David Houle, CFA

Cfa, registered investment advisor, portfolio strategy, macro
David Houle, CFA
CFA, registered investment advisor, portfolio strategy, macro
Contributor since: 2012
Company: Season Investments
Great conversation, gentlemen!
That is definitely a component of the decline, you're right. I think many of those people are going back to school and/or choosing to live off subsidies - incentive structures are definitely off kilter at the margins.
By my math the currency impact accounts for only a fourth of the underperformance in the third regime and pretty much none of it year-to-date. (I'm looking at the change in CEW and running numbers through 3/12/13, which is when I wrote this.)
The analysis looks at welfare spending exclusively. It does not include spending on Social Security or Medicare. A simple Google search for "Senate Budget Committee FY2011" would yield a number of articles with commentary on the report and the data...most will have links to the source data as well.
Good summary. All the more reason to have a systematic risk management approach (rather than by your gut). You should take a look at MarketVANE here: http://bit.ly/TUdLKW and let me know your thoughts. You can email me at dhoule@seasoninvestmen...
I'm underweight equities relative to long-term targets in light of the macro risks and uncertainty. However, I could see a scenario in which the economy muddles through, corporate earnings grow by a few percentage points and multiples expand slightly resulting in positive returns for equity investors.
Regardless, policymakers will continue to have a lot of influence over markets and there will be plenty of volatility that will afford some trading opportunities. Email me at dhoule@seasoninvestmen... if you want to discuss more specifically.
Great point. I address this in my 11/27/12 post which hasn't yet been added to Seeking Alpha but can be found on my website at http://bit.ly/TUcAet.
Great point, but that's a measure of relative valuation, whereas I'm focusing on absolute valuation in this article. Even when stocks look cheap or fairly priced on a comparative basis relative to other assets, you still might want to ratchet down return expectations when they're expensive vs their historical norms.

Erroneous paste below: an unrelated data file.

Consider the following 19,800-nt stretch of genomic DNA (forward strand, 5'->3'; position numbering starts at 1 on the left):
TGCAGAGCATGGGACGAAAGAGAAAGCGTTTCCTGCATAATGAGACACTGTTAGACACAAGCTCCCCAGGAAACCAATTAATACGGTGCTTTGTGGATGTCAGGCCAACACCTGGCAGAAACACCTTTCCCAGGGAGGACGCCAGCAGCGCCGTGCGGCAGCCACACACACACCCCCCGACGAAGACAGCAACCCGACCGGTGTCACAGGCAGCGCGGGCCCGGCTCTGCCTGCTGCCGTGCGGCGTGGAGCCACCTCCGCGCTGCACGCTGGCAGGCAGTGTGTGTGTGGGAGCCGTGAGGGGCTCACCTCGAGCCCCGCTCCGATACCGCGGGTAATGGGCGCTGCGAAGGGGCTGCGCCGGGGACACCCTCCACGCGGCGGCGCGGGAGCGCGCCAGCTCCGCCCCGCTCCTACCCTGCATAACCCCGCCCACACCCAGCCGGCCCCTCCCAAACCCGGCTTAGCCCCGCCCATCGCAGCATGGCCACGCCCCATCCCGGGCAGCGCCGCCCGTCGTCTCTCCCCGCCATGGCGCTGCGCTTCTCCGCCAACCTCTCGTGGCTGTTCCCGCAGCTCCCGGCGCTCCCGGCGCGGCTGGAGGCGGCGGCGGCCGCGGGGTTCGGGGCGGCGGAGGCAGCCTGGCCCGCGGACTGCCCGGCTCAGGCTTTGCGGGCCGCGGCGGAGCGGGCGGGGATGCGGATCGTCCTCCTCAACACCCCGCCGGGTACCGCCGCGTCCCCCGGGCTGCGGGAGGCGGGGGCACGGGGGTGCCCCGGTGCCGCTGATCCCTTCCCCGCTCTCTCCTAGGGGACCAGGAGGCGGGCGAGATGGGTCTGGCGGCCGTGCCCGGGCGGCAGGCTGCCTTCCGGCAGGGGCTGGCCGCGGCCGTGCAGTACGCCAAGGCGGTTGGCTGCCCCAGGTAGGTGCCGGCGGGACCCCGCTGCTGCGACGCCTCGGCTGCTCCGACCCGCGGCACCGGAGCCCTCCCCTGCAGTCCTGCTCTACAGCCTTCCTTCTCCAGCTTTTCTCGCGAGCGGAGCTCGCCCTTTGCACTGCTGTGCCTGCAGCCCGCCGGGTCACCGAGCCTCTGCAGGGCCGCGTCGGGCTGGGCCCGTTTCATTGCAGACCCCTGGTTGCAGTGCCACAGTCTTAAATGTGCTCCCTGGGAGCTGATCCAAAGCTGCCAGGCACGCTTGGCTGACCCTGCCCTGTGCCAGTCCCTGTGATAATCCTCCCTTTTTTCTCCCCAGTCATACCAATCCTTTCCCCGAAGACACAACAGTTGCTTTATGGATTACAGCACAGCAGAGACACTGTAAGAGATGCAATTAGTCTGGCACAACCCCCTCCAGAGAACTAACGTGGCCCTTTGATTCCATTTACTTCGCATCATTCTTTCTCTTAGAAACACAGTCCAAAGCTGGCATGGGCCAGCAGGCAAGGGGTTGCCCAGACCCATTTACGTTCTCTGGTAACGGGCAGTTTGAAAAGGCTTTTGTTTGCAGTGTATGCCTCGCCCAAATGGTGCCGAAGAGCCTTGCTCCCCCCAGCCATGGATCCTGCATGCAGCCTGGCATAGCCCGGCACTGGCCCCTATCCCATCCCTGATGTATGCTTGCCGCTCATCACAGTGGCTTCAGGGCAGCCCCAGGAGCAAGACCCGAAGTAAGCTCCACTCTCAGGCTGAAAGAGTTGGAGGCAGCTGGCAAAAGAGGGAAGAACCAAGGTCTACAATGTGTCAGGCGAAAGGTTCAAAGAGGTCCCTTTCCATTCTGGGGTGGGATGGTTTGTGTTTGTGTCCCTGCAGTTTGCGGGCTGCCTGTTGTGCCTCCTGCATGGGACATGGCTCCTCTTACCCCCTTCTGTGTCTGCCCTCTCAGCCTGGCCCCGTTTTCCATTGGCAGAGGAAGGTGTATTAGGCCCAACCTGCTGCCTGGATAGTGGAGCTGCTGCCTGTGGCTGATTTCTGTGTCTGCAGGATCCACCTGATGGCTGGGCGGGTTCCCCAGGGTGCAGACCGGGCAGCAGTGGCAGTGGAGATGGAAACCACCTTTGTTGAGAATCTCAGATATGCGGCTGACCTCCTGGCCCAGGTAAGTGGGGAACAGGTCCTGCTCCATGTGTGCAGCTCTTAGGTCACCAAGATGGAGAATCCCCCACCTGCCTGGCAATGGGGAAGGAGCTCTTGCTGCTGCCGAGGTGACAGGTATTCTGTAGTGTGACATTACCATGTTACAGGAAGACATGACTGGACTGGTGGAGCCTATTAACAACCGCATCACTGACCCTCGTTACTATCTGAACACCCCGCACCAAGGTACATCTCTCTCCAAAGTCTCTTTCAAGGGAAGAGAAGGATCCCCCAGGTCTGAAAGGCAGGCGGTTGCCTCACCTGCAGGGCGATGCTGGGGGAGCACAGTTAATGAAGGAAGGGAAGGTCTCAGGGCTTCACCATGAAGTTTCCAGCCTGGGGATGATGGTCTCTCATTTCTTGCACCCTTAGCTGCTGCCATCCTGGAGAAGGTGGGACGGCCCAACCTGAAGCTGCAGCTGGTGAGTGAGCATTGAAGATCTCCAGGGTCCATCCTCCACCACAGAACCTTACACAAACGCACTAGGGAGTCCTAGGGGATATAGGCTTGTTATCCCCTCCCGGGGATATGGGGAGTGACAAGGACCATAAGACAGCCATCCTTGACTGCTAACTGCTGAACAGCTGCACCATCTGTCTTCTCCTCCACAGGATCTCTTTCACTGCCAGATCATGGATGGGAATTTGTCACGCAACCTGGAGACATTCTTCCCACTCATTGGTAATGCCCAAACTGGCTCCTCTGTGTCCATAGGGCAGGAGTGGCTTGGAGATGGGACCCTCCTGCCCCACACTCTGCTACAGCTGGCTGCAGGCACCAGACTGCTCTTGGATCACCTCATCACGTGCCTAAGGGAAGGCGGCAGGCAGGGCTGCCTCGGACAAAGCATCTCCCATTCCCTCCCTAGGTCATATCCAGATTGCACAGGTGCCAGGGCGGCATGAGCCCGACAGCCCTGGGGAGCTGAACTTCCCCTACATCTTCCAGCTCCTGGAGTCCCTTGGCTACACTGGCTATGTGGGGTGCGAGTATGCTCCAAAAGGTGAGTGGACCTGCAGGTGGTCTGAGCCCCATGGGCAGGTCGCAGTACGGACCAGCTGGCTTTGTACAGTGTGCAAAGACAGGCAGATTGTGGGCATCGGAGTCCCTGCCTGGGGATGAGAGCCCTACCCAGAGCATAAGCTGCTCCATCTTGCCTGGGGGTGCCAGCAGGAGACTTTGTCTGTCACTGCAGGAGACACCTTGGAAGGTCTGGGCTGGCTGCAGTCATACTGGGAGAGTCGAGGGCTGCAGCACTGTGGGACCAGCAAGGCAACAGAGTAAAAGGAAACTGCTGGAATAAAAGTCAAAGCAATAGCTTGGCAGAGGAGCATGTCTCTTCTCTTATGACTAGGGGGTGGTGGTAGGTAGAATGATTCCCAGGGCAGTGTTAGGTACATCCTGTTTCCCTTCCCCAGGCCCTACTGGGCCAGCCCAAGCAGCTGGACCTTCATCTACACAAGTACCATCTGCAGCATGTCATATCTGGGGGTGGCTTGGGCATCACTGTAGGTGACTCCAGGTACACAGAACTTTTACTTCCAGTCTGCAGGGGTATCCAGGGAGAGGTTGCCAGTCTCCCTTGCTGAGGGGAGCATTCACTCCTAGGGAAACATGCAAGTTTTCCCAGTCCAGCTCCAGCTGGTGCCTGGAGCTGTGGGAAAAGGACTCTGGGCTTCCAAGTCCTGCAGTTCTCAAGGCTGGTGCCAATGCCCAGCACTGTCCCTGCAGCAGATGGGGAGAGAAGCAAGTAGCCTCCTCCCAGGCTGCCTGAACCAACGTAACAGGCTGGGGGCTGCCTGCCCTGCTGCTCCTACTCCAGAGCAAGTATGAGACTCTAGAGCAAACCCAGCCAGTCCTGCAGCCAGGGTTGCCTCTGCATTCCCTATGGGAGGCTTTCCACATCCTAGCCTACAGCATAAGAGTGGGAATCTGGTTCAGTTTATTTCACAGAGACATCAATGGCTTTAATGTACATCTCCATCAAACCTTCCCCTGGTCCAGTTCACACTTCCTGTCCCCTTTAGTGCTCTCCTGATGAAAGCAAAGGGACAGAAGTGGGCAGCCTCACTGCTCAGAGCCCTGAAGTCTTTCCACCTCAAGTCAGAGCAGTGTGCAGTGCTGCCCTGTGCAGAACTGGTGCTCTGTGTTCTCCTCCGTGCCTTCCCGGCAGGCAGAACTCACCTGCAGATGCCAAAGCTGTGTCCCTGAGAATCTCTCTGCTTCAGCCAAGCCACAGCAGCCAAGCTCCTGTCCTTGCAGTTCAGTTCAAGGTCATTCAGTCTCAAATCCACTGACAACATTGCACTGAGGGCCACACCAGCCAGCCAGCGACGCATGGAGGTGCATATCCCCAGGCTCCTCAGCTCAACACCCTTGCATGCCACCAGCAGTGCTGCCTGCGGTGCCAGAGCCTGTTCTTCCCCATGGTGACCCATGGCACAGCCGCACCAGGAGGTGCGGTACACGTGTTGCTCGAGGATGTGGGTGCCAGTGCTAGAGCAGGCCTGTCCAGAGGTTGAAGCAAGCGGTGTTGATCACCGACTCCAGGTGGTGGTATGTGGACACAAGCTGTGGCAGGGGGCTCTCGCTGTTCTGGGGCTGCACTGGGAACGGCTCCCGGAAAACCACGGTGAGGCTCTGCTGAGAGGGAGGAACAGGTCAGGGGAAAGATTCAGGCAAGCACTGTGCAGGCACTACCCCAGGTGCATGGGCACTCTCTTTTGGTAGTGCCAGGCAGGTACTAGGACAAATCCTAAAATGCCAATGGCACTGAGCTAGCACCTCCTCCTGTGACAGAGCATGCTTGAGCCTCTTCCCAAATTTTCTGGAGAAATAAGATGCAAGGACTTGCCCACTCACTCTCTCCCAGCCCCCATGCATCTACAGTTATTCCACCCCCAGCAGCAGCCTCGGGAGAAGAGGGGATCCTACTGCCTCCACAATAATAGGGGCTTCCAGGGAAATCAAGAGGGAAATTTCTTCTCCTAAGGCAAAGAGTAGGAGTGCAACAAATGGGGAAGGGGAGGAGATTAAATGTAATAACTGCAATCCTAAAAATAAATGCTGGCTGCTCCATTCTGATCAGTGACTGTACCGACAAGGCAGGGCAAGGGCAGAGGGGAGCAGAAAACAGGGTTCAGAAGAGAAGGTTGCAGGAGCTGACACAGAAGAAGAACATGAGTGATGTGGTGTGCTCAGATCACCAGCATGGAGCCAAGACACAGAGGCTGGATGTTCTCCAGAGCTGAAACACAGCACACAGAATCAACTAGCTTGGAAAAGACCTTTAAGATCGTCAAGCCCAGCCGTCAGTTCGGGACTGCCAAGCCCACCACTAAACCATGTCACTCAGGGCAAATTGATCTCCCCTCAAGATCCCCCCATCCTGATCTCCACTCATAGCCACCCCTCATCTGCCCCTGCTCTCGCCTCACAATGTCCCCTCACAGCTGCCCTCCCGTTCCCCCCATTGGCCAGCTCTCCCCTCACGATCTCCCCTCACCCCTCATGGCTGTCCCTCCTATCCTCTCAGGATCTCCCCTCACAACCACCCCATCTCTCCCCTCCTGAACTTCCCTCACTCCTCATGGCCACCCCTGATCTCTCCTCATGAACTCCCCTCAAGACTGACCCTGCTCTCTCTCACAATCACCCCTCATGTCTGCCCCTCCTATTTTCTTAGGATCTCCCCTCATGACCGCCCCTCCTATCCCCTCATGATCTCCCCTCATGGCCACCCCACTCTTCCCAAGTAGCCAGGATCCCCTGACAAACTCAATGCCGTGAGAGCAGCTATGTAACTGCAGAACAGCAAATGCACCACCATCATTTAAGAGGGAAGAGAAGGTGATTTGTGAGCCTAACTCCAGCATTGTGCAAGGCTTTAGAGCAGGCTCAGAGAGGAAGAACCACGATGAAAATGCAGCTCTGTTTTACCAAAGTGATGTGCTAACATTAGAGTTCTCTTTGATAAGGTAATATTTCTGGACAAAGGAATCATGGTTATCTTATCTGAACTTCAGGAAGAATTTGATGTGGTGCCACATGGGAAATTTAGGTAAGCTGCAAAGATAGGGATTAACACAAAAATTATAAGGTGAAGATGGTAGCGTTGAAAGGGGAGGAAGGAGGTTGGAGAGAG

Another way to think of it is that bond yields are historically low. If you're long term expectation is for bond yields to rise, then earnings yields will probably rise along with them (to keep the relative valuations in balance). Therefore a low yield environment sets investors in both asset classes up to realize lower returns going forward.
That title is a bit of an oxymoron...implies devaluing the currency's value in order to preserve its existence.
The ECB has already spent 200bln Euro on bonds in the secondary market since May 2010. These purchases have been sterilized, though, meaning no new money has been created to fund them (QE). I think they are clearly hinting at a more large scale purchase program, and perhaps even QE, but it appears to be conditional on more coordination among heads of government in the Euro area. Lots of hurdles there...
Thx for commenting, and point well taken. I agree there is a good chance any announcement undershoots what market participants and the financial media immediately interpreted Draghi's comments to mean. However, I find it hard to believe that he would make such an explicit comment the week before an ECB meeting without planning on at least some level of follow through. We'll know soon enough!
Thanks again for commenting.
Agreed. Thanks for the comment Jon